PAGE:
Pub. date: 2006 | Online Pub. Date: September 15, 2007 | DOI: 10.4135/9781412939584 | Print ISBN: 9780761930877 | Online ISBN: 9781412939584| Publisher:SAGE Publications, Inc.About this encyclopedia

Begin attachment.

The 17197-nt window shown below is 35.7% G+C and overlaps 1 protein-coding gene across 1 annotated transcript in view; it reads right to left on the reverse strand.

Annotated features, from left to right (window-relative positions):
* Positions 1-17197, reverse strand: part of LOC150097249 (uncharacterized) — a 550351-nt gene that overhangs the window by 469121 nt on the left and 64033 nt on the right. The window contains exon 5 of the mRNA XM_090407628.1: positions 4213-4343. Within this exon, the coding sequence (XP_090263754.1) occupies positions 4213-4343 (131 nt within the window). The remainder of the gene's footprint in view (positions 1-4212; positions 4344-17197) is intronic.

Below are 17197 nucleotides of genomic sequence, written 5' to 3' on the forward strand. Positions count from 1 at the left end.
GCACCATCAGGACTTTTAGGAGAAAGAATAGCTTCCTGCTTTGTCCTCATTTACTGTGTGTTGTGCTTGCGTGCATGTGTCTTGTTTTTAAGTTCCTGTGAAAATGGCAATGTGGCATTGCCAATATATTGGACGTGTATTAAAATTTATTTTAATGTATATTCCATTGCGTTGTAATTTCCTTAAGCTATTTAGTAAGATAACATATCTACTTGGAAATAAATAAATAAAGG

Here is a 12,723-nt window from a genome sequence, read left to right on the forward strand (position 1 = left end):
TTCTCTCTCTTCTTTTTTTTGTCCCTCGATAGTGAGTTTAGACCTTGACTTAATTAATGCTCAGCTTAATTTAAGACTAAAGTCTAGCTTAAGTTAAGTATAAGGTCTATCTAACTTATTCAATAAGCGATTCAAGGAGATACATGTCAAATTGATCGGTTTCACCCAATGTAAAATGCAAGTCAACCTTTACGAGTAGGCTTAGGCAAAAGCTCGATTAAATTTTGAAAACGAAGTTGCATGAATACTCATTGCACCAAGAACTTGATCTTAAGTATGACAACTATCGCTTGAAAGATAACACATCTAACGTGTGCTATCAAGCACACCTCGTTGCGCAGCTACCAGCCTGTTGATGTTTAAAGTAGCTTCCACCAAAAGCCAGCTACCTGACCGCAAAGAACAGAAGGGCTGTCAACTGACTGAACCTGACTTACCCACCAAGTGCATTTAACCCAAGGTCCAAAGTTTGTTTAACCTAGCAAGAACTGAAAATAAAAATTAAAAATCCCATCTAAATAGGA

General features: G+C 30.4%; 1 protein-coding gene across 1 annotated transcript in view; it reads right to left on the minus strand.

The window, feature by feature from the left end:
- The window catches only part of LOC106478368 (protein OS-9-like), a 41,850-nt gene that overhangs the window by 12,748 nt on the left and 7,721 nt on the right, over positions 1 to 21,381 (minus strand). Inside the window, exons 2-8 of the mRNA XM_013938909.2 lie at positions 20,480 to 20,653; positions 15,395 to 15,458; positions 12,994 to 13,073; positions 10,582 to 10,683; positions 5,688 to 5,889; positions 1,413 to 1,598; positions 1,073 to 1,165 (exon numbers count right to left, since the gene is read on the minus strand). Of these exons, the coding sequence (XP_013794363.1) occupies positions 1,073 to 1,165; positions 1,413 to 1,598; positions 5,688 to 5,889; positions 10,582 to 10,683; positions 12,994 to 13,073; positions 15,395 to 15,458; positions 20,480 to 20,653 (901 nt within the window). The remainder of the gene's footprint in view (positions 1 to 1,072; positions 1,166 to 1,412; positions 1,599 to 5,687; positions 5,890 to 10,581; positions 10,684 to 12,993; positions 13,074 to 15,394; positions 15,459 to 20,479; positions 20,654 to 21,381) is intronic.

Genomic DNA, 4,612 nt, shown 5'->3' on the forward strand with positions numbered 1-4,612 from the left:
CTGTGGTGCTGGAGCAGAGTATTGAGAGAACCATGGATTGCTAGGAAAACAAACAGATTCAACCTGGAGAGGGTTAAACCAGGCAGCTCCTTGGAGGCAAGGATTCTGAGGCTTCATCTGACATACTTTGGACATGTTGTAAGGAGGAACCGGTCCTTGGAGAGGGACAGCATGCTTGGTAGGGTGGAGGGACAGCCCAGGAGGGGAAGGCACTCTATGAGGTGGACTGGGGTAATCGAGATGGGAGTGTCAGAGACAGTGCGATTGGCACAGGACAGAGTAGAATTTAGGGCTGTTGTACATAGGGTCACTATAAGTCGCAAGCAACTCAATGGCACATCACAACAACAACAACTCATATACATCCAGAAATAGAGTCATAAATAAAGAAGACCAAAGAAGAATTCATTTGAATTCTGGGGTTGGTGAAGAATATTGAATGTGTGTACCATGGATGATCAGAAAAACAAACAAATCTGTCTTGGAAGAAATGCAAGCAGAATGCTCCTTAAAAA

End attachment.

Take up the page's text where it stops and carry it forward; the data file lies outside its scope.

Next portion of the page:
Educator, civil rights advocate, and religious leader, Nannie Helen Burroughs (1879–1961) was 21 years old when she gained notoriety as an advocate for equity and women's rights. At the annual conference of the National Baptist Convention in Richmond, Virginia, in 1900, she powerfully expressed the long-held frustrations of women in the Baptist Church who were made slaves by Whites and were suppressed by fellow Blacks. Burroughs's speech served as a catalyst for the formation of the Women's Convention Auxiliary, the largest women's organization in America. Her fight for social justice was fueled by what she had seen as a long-standing marginalization of Black women in both educational and religious institutions. Burroughs was born on May 2, 1879, in Orange, Virginia, to John and Jennie Burroughs. Educated in Washington, D.C., at the Colored High School (later renamed the M Street School), it was at this school that she met ...